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© 2013

Stardust

The Cosmic Seeds of Life

Benefits

  • Uses everyday experience and common things found on Earth (fire, chimneys, factories, oil) to playfully introduce non-experts to the principles of astrochemistry

  • Presents a popular account of the history of the discovery and latest understanding of organic matter in space, and the potential impacts of these discoveries on the understanding of the origin of life

  • Provides understandable insights into the building blocks of life and their stellar origin

  • Explains that every atom in our body has at one time been inside a star or was made by a star

  • A refreshing change from the mainstream popular astronomy and astrobiology books

Book

Part of the Astronomers' Universe book series (ASTRONOM)

Table of contents

  1. Front Matter
    Pages i-xxii
  2. Sun Kwok
    Pages 1-9
  3. Sun Kwok
    Pages 25-35
  4. Sun Kwok
    Pages 37-42
  5. Sun Kwok
    Pages 43-52
  6. Sun Kwok
    Pages 53-61
  7. Sun Kwok
    Pages 63-69
  8. Sun Kwok
    Pages 71-80
  9. Sun Kwok
    Pages 81-89
  10. Sun Kwok
    Pages 91-105
  11. Sun Kwok
    Pages 107-112
  12. Sun Kwok
    Pages 113-120
  13. Sun Kwok
    Pages 121-126
  14. Sun Kwok
    Pages 127-135
  15. Sun Kwok
    Pages 137-146
  16. Sun Kwok
    Pages 147-152
  17. Sun Kwok
    Pages 153-163
  18. Sun Kwok
    Pages 165-176
  19. Sun Kwok
    Pages 177-181

About this book

Introduction

How did life originate on Earth? For over 50 years, scientists believed that life was the result of a chemical reaction involving simple molecules such as methane and ammonia cooking in a primordial soup. Recent space observations have revealed that old stars are capable of making very complex organic compounds. At some point in their evolution, stars eject those organics and spread them all over the Milky Way galaxy. There is evidence that these organic dust particles actually reached the early Solar System. Through bombardments by comets and asteroids, the young Earth inherited significant amounts of stardust. Was the development of life assisted by the arrival of these extraterrestrial materials?
 
In this book, the author describes stunning discoveries in astronomy and solar system science made over the last 10 years that have yielded a new perspective on the origin of life.
 
Other interesting topics discussed in this book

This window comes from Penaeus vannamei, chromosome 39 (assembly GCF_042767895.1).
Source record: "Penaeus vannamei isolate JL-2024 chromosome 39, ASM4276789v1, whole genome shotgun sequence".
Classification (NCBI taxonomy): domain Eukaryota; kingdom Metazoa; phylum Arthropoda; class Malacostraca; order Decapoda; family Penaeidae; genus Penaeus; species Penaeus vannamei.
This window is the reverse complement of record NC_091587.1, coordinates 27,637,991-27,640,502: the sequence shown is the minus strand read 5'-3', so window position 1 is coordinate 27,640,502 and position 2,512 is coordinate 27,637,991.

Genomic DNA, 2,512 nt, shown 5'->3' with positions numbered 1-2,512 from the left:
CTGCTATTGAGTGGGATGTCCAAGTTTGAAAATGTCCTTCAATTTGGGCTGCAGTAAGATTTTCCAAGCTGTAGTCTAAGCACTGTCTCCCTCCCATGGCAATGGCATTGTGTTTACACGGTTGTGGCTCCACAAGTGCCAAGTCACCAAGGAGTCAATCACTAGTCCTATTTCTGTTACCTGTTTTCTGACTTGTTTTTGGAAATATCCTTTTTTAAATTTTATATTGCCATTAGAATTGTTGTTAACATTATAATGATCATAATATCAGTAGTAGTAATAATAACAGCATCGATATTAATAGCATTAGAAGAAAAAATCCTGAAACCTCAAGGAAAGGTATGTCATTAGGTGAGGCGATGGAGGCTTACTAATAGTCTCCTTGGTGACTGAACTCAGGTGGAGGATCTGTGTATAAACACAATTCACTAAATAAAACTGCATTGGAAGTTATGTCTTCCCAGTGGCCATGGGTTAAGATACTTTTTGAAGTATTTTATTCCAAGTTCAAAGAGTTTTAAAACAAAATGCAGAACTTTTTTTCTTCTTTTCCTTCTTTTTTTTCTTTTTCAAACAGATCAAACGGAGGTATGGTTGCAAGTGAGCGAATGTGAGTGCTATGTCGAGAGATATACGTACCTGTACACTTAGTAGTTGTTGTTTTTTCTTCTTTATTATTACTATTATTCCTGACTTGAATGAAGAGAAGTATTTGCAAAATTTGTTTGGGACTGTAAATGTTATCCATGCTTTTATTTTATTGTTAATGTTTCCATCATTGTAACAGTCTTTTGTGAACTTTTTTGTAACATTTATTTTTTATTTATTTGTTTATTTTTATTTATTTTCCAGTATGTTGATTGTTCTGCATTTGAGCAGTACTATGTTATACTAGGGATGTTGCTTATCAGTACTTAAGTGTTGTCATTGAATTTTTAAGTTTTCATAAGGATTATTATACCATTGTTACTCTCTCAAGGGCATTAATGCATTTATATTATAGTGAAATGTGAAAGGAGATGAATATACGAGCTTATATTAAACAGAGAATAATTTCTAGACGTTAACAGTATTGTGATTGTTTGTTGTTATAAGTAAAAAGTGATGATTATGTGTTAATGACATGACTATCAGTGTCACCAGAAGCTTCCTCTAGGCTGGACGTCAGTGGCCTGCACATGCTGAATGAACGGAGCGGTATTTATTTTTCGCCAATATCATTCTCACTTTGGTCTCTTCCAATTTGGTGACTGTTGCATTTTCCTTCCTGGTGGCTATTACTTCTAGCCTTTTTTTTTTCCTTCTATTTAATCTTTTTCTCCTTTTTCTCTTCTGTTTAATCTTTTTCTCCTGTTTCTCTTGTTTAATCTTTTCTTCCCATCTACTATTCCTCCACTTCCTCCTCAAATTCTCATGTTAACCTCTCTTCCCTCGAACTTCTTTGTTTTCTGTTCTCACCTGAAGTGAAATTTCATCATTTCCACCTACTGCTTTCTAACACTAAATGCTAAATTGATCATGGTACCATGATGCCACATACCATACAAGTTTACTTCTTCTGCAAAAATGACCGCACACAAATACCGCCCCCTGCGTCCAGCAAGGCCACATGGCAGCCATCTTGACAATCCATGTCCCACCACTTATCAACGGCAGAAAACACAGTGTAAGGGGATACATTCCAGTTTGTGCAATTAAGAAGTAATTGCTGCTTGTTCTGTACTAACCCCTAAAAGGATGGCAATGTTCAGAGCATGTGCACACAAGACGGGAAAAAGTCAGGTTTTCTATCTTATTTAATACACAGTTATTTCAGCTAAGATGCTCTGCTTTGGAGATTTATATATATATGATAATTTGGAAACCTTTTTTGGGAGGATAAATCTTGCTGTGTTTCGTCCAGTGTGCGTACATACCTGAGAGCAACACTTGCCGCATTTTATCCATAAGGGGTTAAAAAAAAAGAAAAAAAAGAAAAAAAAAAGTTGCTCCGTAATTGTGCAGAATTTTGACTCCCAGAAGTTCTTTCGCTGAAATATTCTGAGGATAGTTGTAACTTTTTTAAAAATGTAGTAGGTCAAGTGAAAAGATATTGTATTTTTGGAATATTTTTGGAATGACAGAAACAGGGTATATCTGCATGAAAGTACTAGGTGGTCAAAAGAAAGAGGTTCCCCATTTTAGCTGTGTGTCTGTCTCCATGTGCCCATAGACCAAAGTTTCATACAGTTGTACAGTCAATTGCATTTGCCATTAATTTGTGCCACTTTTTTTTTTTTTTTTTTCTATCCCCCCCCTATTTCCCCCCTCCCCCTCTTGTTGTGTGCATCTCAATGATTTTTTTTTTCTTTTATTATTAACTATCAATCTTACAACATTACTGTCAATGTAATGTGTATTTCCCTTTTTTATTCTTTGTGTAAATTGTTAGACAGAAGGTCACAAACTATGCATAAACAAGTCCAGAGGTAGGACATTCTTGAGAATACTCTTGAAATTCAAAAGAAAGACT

• The discovery of diamonds and other gemstones in space
  • The origin of oil
  • Neon signs and fluorescent lights in space
  • Smoke from the stars
  • Stardust in our hands
  • Where oceans come from
  • The possibility of bacteria in space


About the author
 
Sun Kwok is a leading world authority on the subject of astrochemistry and stellar evolution. He is best known for his theory on the origin of planetary nebulae and the death of Sun-like stars. His most recent research has been on the synthesis of complex organic compounds in the late stages of stellar evolution. He is the author of a number of books, including Cosmic Butterflies: The Colorful Mysteries of Planetary Nebulae.

Keywords

Aggregation of dust Astrochemistry for the general reader Carbon stars Comet impact on Earth Comets and life Organic molecules in the interstellar matter Origin of bacteria Origin of life Planet formation explained Primordial soup Protoplanet matter Protoplanetary disks Star formation explained Stardust composition explained Stellar nucleosynthesis We are stardust

Authors and affiliations

  1. 1., The University of Hong KongFaculty of ScienceHong KongChina, People's Republic

About the authors

Sun Kwok is a leading world authority on the subject of astrochemistry and stellar evolution. He is best known for his theory on the origin of planetary nebulae and the death of Sun-like stars. His recent research has been on the topic of the synthesis of complex organic compounds in the late stages of stellar evolution. He is the author of a number of books, including Cosmic Butterflies : The Colorful Mysteries of Planetary Nebulae.

Bibliographic information

Reviews

From the reviews:

Selected by Choice magazine as an "Outstanding Academic Title" for 2014

“Stardust is a very readable, lucid description of the origins of life, from the standpoint of an astronomer. … Six appendixes, a 10-page glossary, and a 20-page bibliography support the text. Summing Up: Highly recommended. General readers and lower-division undergraduates.” (E. S. Perlman, Choice, Vol. 51 (5), January, 2014)